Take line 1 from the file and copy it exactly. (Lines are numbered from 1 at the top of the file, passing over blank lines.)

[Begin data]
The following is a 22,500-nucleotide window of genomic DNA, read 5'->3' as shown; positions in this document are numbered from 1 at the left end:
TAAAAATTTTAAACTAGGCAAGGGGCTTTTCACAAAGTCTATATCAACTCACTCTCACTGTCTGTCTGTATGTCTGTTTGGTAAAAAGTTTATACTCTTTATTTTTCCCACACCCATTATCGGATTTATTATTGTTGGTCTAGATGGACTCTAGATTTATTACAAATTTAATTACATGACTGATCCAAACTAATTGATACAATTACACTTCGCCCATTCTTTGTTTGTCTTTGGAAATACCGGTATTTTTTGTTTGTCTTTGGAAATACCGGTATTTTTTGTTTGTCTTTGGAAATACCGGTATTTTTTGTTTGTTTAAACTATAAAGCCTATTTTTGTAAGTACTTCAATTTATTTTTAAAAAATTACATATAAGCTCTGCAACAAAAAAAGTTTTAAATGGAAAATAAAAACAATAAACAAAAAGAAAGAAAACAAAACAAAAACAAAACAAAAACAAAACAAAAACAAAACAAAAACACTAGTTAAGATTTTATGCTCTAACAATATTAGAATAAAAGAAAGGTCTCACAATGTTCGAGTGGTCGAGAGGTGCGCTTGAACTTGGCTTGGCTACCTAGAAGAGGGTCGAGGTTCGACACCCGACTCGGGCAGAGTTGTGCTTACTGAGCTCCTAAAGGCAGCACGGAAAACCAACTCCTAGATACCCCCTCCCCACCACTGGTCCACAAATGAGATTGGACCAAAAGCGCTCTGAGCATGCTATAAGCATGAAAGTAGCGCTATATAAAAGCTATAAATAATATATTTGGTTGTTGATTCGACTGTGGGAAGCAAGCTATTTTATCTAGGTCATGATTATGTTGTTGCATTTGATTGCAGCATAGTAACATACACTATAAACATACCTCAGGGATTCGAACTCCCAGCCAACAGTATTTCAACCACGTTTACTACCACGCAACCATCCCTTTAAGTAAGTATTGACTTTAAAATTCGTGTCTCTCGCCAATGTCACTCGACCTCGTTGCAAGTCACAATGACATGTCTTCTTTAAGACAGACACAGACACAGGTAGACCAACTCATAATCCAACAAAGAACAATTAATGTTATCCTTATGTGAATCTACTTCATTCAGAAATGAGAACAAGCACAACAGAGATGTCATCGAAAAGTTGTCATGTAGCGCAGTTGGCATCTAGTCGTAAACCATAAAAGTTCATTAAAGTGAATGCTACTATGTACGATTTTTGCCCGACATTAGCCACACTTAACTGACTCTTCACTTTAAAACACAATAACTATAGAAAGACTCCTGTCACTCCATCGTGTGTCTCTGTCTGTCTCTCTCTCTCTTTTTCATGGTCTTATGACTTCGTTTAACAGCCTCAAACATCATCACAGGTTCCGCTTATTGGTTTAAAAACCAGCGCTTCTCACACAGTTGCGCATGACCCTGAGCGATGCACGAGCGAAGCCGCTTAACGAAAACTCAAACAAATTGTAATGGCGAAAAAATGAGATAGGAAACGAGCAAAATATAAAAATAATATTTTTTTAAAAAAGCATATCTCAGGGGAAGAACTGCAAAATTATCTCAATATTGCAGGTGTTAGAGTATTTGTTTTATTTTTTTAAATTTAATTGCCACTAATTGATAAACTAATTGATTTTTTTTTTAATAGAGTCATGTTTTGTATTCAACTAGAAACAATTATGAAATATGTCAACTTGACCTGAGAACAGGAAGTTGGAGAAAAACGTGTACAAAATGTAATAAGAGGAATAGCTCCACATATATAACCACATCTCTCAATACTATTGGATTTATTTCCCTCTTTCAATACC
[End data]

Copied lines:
The following is a 22,500-nucleotide window of genomic DNA, read 5'->3' as shown; positions in this document are numbered from 1 at the left end: